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Creating a Children's Book

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Hello everyone and welcome to Launch Your Dream Book. It's Lindsey here, and today we are going to talk all about creating a children's book. So I know in the book course, we talk about self-help books and cookbooks and children's books. But we wanted to create a module that was specific to children's books so that you can get a little bit more clear in the process, since the process is slightly different, and hopefully make the ride to creating your children's book a lot smoother. All right, so today just a overview. We're going to talk about the language of children's books, the illustrations, and then, finally, putting it all together. So when you're writing your children's book, it's important to keep in mind the language of the book. So remember who you're writing for. I've seen over and over again a lot of children's books that are really written for adults. So as you're going through your children's book and as you're kind of mapping it out, remember that if it seems too complicated, to reconsider. Reconsider the sentence or the phrase and keep it extra simple. I also encourage you to browse children's books for inspiration. I think that if you can take a look at some of the bestselling children's books and see kind of the inspiration and also see what they've done and how they got a message to life in a way that is inspirational and fun and easy to understand for kids. Again if it seems too hard to understand, definitely rethink it. Keep simplifying and simplifying and simplifying until you can't simplify anymore. And then also keep it fun and entertaining. Remember it is a children's book, so you want to get your message across in a very short and concise and fun and entertaining way. So a children's book is all about the illustrations as you may know. So finding an illustrator is really, really important. You can either find an illustrator, or you may even choose to illustrate it yourself if you have those artistic abilities. But it's important to know that this is a huge part of the process and will take some time. So there's different types of illustrations, hand-drawn or digital illustrations. Again, I encourage you to go to the bookstore, go to the children's section, and just take a look at some different illustrations. See what kind of style you like. You can even create a little Pinterest board of the style of illustrations that you like. And just really get clear on the look and feel that you want. So then you can hopefully find an illustrator that will match exactly what you're looking for. Another thing to point out is if an illustrator is hand drawing the illustrations, they'll be drawing them either with a pen and a pencil, or there's some illustrators that use different paints and inks or watercolor. So it's important to also ask them if they will be able to scan it and make digital versions so that it can be laid out. Now some illustrators have no problem with that. They can actually lay out your book for you like it will look in a print copy. But if not, you'll need to hire a designer that can take those printed hand-drawn illustrations, scan them in, and lay them out to the printer's standards. And the same is if you're illustrating them yourself. If you decide to make little doodles or if you're illustrating them yourself, you will need to get them scanned in at a high res, and those will then need to be properly laid out in your book. And when you lay the book out, that's also when you add the text onto it. So it's kind of a little process where say you're hand drawing the illustrations, and you hand draw them, then you scan them in, then you put them in your layout, and then you can pick what font you want and add the text per page into the layout. Now if you find an illustrator that's doing all digital illustrations, then they'll be able to add the text in as they go and have it pretty much laid out for you. And also something you want to consider-- I put a little note here on royalties-- is that you always want to check with your illustrator and come up with an agreement that's going to work for the both of you. So sometimes illustrators just want a flat fee to do the illustrations, and sometimes they want a flat fee and then royalties on top of that. Or sometimes there's a mix of a flat fee for the illustrations and then after the book sells so many copies, then the royalties kick in. I've seen it done every single way. And so I just always tell people to just make sure you have that conversation and get clear with the person that you're working with and what you each feel comfortable with. So putting it all together. So in the course, we provided you with this little storyboard template, and so that's a really great way to just map out the look and the feel that you want. So for example in the empty box, that's where you can maybe put some inspiration or put a little stick figure or text illustration of what you have in mind. And then below it is where you can either write it out a little bit more, or you can even place the text of what you want on that page underneath. So for example, if it was The Cat in the Hat and you wanted a picture of a cat with a hat, you would either try to draw it in there or kind of describe in there, you know, I want this cat, I want an orange cat with a purple hat on this page. And then below is where you would put the text that will go with that page as well. So that way you can kind of, for your own self and for your illustrator, get a really clear picture of what this book is going to look like and what you had in mind for the illustrations on a page-by-page basis. So then once you map out the storyboard, again, you search for an illustrator that you feel comfortable working with that can match the look and feel that you desire. So that person will then be able to take your storyboard and talk with you a little bit more about some of these ideas and come up with characters and come up with layouts and colors that you like. And you can work together to create a really fun product. So this is an example of a storyboard that I just found online. So someone just mapped out, you know, this is what their page one looks like, page two. And they just kind of went through and just very briefly mapped out what they kind of wanted it to look like and what text was going to be on the page so that when they go to an illustrator, there's a basis to start with and there's an idea. And you can even see that this person also put in colors, like she put in silver, blue. And she added some little notes about things that she wanted throughout. So feel free to make it your own and get as specific and clear as you can get about what you visualize for each page. So once the illustrations are complete, again like I mentioned, they'll need to be scanned digitally and laid out for print. So you can check out the CreateSpace layout requirements. I put a little link there so whoever you're working with can just pull those requirements very easy. And if they know what they're doing as far as laying out in design, which they most likely should, then they'll be able to do that no problem. Here's an example that I have of a children's book that I did actually. And ours was done digitally, so it was just laid out. And we were able to put the text where we wanted. And our characters kind of remained the same throughout, and we were able to add things on each page. So this was done digitally, but if it's hand-drawn then you'll just need to scan it in and have it laid out. So again, those requirements are there and available for you and your designer. So if you need help finding illustrators or designers, feel free to check out some different resources. Elance or Upwork.com is great because you can search, you can see the styles of illustrators and what they have to offer and also a price range and what that looks like. You can also ask around locally. Maybe you know someone. You'd be surprised who does illustrations. I was talking to one of my friends one day, and I know that she's a writer. And she was like, oh, I actually went to school for art. I can do illustrations. And so she ended up doing a project for me, and I wouldn't have known that if I didn't ask. And then the last thing, you know, is contacting a local art school. I know there's art institutes all over the US, and there's art schools all over the world really. And many students are looking to build their portfolio and add to it and have something under their belt so that whenever they go for job interviews when they graduate, they can say, hey, look what I did. So that may be something, a lower cost as well, because maybe they're looking to build their portfolio or they're looking for some sort of creative internship if you will. So get creative with it. But these resources are here for you. And again, I think, as you move through this process, it's important to know that you really just want to get clear on the look and the feel that you want. And map it out the best that you can, so that when you do decide to work with someone and work with an illustrator, you're really clear, it's really concise, and the process goes really smoothly for you.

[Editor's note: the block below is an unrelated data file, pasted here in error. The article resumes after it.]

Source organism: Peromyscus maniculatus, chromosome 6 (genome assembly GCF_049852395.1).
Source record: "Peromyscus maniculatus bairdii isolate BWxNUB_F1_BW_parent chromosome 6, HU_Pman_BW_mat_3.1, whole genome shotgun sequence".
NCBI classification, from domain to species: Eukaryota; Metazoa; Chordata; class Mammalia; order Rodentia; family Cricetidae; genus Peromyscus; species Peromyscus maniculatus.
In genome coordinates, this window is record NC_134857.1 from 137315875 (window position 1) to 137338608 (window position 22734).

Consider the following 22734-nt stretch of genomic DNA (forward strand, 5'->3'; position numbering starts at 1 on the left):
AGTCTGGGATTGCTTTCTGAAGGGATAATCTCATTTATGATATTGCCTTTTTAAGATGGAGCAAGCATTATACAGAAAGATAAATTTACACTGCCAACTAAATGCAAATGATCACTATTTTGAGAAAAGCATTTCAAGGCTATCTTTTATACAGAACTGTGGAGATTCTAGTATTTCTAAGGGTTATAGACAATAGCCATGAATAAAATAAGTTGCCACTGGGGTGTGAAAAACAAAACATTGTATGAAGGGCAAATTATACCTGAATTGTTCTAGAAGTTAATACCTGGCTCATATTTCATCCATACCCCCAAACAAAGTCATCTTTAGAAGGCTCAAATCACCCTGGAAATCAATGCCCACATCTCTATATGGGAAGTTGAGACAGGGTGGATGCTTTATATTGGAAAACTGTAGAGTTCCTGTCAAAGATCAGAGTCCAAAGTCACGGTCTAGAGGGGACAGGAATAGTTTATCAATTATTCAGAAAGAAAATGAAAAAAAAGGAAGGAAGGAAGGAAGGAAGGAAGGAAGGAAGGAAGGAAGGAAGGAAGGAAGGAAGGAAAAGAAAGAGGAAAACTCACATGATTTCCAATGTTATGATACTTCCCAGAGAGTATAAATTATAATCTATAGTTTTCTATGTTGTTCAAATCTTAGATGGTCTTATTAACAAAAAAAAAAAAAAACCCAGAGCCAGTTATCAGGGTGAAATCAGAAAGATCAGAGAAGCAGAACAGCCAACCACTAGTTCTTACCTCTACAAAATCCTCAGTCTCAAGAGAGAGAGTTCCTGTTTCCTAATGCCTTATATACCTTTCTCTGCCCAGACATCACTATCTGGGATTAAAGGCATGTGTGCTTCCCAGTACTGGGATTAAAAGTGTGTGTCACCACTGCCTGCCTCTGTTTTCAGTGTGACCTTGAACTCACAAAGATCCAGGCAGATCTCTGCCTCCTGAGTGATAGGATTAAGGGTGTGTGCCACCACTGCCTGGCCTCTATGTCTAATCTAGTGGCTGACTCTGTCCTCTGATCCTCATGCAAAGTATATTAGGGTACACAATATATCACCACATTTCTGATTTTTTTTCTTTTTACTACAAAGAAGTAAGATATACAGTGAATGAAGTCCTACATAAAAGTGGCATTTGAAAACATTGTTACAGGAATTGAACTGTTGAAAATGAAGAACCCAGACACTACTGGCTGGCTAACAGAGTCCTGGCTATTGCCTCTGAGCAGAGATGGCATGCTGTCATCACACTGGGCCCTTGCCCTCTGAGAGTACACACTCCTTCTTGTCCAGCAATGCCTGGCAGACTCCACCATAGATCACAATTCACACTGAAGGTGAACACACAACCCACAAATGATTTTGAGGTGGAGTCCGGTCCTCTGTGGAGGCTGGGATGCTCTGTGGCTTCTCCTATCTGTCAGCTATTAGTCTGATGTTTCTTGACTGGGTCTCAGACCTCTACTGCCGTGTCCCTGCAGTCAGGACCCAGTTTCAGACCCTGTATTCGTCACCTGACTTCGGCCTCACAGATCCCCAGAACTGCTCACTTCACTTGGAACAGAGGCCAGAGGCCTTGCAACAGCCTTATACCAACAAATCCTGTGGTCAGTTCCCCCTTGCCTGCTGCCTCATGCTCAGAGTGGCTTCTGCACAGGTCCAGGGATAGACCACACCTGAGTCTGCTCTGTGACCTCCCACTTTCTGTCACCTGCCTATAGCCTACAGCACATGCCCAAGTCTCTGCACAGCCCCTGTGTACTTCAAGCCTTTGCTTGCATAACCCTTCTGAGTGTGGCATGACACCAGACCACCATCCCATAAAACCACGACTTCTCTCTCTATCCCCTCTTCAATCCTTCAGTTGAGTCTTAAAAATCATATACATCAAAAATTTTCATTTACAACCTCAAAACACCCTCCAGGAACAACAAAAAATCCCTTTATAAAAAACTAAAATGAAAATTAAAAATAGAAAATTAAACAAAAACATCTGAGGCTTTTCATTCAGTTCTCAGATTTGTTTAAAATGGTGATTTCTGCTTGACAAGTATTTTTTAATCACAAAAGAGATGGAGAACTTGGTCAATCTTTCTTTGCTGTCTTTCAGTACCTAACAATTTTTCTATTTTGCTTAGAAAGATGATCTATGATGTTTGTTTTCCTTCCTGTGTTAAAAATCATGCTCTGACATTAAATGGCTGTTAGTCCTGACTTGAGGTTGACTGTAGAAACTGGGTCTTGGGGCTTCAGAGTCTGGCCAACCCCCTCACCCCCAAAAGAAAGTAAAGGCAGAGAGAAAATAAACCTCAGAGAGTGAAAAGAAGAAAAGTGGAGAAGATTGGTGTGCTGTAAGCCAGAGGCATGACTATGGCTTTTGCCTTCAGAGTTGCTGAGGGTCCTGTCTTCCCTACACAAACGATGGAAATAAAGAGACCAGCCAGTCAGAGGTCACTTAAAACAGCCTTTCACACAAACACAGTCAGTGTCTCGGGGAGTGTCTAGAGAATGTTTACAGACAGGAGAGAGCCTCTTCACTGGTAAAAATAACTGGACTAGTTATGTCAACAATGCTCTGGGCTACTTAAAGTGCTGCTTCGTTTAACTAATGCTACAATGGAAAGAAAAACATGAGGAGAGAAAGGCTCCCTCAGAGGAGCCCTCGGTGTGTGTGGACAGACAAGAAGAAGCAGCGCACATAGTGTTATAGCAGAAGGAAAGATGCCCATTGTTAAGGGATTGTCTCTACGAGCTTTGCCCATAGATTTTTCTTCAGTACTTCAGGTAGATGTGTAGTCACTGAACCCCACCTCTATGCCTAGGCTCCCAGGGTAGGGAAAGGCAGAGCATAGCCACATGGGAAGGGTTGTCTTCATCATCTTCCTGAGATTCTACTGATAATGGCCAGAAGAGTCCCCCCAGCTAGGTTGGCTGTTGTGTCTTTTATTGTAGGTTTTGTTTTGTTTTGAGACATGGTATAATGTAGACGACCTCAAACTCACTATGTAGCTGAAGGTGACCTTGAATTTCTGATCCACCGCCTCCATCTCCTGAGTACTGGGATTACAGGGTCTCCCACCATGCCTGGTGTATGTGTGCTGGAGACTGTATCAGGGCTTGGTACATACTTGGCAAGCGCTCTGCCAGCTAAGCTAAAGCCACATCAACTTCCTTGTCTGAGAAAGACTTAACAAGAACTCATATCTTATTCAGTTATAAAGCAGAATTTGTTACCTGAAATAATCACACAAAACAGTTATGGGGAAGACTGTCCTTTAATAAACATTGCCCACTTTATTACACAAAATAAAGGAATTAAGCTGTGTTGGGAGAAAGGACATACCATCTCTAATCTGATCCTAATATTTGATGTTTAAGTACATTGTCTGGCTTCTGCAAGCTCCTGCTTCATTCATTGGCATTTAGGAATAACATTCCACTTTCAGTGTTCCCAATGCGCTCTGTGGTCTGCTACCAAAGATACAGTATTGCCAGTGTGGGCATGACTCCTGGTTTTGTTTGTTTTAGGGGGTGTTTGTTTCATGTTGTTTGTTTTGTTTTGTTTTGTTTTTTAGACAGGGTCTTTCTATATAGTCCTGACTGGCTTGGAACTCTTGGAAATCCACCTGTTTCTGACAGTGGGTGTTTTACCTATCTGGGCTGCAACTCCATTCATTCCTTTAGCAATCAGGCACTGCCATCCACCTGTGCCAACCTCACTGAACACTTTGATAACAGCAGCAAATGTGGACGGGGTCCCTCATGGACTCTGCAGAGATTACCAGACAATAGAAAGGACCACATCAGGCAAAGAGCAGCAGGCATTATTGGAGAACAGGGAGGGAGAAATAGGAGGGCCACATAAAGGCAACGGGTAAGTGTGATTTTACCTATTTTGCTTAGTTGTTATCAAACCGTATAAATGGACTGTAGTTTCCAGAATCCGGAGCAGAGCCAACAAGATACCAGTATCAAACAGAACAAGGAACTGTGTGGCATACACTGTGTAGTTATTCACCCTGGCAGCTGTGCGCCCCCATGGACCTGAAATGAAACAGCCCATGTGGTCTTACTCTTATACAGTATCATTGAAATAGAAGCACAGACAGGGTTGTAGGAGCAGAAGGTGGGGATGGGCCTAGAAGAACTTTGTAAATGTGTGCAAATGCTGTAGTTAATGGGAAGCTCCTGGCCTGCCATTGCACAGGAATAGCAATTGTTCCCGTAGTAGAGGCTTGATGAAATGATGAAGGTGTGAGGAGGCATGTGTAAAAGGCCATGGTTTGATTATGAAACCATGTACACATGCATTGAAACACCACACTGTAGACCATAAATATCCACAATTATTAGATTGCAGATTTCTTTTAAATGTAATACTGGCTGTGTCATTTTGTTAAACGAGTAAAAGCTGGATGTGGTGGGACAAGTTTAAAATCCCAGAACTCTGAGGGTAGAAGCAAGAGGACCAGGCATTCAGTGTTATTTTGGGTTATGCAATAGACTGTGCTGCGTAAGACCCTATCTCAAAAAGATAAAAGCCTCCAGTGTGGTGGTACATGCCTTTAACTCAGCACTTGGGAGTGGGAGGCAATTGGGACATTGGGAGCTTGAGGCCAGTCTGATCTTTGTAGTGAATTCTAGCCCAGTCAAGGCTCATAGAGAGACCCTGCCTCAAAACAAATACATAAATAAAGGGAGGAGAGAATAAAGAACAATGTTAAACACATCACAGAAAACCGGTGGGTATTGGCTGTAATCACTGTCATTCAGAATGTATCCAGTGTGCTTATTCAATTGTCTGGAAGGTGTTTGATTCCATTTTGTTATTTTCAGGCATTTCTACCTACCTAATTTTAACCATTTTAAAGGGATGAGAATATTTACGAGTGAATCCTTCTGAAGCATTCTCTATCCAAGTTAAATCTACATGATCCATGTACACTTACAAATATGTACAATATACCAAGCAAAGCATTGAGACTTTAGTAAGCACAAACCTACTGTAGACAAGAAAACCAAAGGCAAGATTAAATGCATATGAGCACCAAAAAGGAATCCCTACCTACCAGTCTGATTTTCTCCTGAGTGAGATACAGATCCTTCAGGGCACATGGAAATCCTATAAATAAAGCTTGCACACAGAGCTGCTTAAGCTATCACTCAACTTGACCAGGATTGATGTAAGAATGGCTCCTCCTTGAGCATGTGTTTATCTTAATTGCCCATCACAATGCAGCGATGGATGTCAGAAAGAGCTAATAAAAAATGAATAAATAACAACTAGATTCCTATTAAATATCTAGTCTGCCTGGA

Video Details

Duration: 10 minutes and 31 seconds
Country: Andorra
Language: English
License: Dotsub - Standard License
Genre: None
Views: 5
Posted by: integrativenutrition on Aug 11, 2015

Creating a Children's Book 7-26-15, 4.22 PM